Tennis can be a very difficult sport from a mental point of view. Despite frequent trips to wonderful places and the opportunity to perform in front of a large audience, it is not uncommon for a professional tennis player to deal with loneliness.
The mental health issue of tennis players is not discussed as it deserves. In the past, when some players came out in the open, they were accused of being weak. Slowly, the situation seems to be improving.
Federer on the importance of mental health
“We shouldn't forget the players who suffer from mental health problems," Roger Federer said recently.
"It is important that we do not underestimate the importance of mental health in our sport." The Swiss Maestro vouched for care and sensitivity in this respect, more so in these COVID-19 stricken times when the world yearns for a fresh start.
"It isn't easy (to deal with). It is important that we do not underestimate the importance of mental health in our sport. We need to show support to each other. Maybe it's a fresh start that people and the world needs," the former World number 1 explained.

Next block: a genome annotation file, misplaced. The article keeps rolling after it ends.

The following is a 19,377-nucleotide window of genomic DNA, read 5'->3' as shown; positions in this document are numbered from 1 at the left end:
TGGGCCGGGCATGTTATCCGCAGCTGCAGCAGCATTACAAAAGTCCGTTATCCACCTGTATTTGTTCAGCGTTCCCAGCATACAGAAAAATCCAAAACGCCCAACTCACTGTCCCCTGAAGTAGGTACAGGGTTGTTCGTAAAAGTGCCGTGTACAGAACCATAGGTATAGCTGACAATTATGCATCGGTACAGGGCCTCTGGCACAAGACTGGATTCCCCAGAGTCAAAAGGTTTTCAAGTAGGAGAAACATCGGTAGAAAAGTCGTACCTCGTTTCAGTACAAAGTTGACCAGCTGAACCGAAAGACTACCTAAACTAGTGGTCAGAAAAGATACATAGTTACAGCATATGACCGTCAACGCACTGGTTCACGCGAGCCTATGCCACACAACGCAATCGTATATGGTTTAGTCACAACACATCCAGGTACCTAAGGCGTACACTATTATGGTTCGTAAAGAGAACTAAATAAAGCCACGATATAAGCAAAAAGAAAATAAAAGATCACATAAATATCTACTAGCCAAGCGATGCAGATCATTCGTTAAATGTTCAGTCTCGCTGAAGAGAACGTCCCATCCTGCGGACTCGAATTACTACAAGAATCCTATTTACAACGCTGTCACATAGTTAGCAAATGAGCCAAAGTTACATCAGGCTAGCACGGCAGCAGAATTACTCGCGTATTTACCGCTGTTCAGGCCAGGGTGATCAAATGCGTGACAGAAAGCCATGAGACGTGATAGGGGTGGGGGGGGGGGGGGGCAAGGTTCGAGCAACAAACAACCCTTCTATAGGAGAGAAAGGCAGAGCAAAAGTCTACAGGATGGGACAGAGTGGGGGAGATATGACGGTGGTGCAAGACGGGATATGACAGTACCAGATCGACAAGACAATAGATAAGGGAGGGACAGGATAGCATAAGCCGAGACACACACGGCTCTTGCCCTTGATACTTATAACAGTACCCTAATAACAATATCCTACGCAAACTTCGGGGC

Mental health issues came to the fore when former Top 10 Mardy Fish was unable to take to the court against Federer for their fourth round match at the 2012 US Open. The American was suffering from tachycardia and managed to calm down only after his wife convinced him not to play.
Although Fish did not admit it at the time, it was later revealed that he suffered from anxiety and depression. "In our sport we were always told that weakness is a shame. Probably many feel the same way, after all every fifth (player) suffers from fear.
It is a warning sign of the body that prepares it: for flight or fight," Fish said. "Life in tennis consists of more than playing in front of an audience and traveling to places of longing. It is characterised by routines.
The same cities, the same stadiums, the same airports, the same hotels and questions. And there are always fears, worries, loneliness, the inner demons in the luggage," he added. Lockdown restrictions due to the coronavirus pandemic continue to cause havoc with tennis, with both the ATP and WTA Tours still suspended.